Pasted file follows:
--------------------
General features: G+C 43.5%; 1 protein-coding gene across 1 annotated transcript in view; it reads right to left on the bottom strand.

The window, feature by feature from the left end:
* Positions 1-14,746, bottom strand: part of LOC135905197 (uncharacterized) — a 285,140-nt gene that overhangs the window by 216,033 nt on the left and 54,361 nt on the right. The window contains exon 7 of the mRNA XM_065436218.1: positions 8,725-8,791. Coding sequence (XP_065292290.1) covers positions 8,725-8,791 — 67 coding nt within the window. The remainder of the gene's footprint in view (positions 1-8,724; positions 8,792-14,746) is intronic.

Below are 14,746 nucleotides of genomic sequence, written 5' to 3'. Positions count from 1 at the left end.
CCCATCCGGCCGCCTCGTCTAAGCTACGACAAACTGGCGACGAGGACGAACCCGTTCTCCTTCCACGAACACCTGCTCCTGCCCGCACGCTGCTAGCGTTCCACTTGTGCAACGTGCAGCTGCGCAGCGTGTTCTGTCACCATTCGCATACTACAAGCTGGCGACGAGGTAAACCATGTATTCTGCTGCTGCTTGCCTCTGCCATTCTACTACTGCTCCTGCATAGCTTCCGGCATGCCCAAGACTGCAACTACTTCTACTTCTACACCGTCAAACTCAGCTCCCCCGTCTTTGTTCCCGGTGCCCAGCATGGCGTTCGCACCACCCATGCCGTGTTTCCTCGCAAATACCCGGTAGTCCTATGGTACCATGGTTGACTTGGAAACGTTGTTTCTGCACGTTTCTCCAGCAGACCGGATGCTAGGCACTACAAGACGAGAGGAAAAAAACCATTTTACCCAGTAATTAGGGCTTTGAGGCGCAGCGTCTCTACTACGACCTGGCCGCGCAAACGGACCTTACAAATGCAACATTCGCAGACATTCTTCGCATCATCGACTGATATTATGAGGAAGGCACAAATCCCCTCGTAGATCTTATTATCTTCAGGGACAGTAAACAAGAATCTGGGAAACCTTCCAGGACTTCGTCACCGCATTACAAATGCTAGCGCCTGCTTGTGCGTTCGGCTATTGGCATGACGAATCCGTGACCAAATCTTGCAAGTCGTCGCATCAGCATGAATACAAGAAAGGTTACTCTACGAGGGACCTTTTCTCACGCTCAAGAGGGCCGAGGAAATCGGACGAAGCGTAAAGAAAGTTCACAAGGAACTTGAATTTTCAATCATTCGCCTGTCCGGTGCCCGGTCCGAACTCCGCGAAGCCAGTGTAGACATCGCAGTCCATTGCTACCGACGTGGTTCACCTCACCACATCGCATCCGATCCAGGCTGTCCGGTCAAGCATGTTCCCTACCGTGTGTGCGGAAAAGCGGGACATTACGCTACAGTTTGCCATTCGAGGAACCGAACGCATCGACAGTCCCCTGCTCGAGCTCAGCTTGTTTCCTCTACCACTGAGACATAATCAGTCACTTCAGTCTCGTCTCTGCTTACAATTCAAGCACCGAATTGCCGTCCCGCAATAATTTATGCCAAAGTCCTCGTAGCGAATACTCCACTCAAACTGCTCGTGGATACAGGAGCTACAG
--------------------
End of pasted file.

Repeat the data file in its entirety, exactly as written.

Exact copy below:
General features: G+C 43.5%; 1 protein-coding gene across 1 annotated transcript in view; it reads right to left on the bottom strand.

The window, feature by feature from the left end:
* Positions 1-14,746, bottom strand: part of LOC135905197 (uncharacterized) — a 285,140-nt gene that overhangs the window by 216,033 nt on the left and 54,361 nt on the right. The window contains exon 7 of the mRNA XM_065436218.1: positions 8,725-8,791. Coding sequence (XP_065292290.1) covers positions 8,725-8,791 — 67 coding nt within the window. The remainder of the gene's footprint in view (positions 1-8,724; positions 8,792-14,746) is intronic.

Below are 14,746 nucleotides of genomic sequence, written 5' to 3'. Positions count from 1 at the left end.
CCCATCCGGCCGCCTCGTCTAAGCTACGACAAACTGGCGACGAGGACGAACCCGTTCTCCTTCCACGAACACCTGCTCCTGCCCGCACGCTGCTAGCGTTCCACTTGTGCAACGTGCAGCTGCGCAGCGTGTTCTGTCACCATTCGCATACTACAAGCTGGCGACGAGGTAAACCATGTATTCTGCTGCTGCTTGCCTCTGCCATTCTACTACTGCTCCTGCATAGCTTCCGGCATGCCCAAGACTGCAACTACTTCTACTTCTACACCGTCAAACTCAGCTCCCCCGTCTTTGTTCCCGGTGCCCAGCATGGCGTTCGCACCACCCATGCCGTGTTTCCTCGCAAATACCCGGTAGTCCTATGGTACCATGGTTGACTTGGAAACGTTGTTTCTGCACGTTTCTCCAGCAGACCGGATGCTAGGCACTACAAGACGAGAGGAAAAAAACCATTTTACCCAGTAATTAGGGCTTTGAGGCGCAGCGTCTCTACTACGACCTGGCCGCGCAAACGGACCTTACAAATGCAACATTCGCAGACATTCTTCGCATCATCGACTGATATTATGAGGAAGGCACAAATCCCCTCGTAGATCTTATTATCTTCAGGGACAGTAAACAAGAATCTGGGAAACCTTCCAGGACTTCGTCACCGCATTACAAATGCTAGCGCCTGCTTGTGCGTTCGGCTATTGGCATGACGAATCCGTGACCAAATCTTGCAAGTCGTCGCATCAGCATGAATACAAGAAAGGTTACTCTACGAGGGACCTTTTCTCACGCTCAAGAGGGCCGAGGAAATCGGACGAAGCGTAAAGAAAGTTCACAAGGAACTTGAATTTTCAATCATTCGCCTGTCCGGTGCCCGGTCCGAACTCCGCGAAGCCAGTGTAGACATCGCAGTCCATTGCTACCGACGTGGTTCACCTCACCACATCGCATCCGATCCAGGCTGTCCGGTCAAGCATGTTCCCTACCGTGTGTGCGGAAAAGCGGGACATTACGCTACAGTTTGCCATTCGAGGAACCGAACGCATCGACAGTCCCCTGCTCGAGCTCAGCTTGTTTCCTCTACCACTGAGACATAATCAGTCACTTCAGTCTCGTCTCTGCTTACAATTCAAGCACCGAATTGCCGTCCCGCAATAATTTATGCCAAAGTCCTCGTAGCGAATACTCCACTCAAACTGCTCGTGGATACAGGAGCTACAG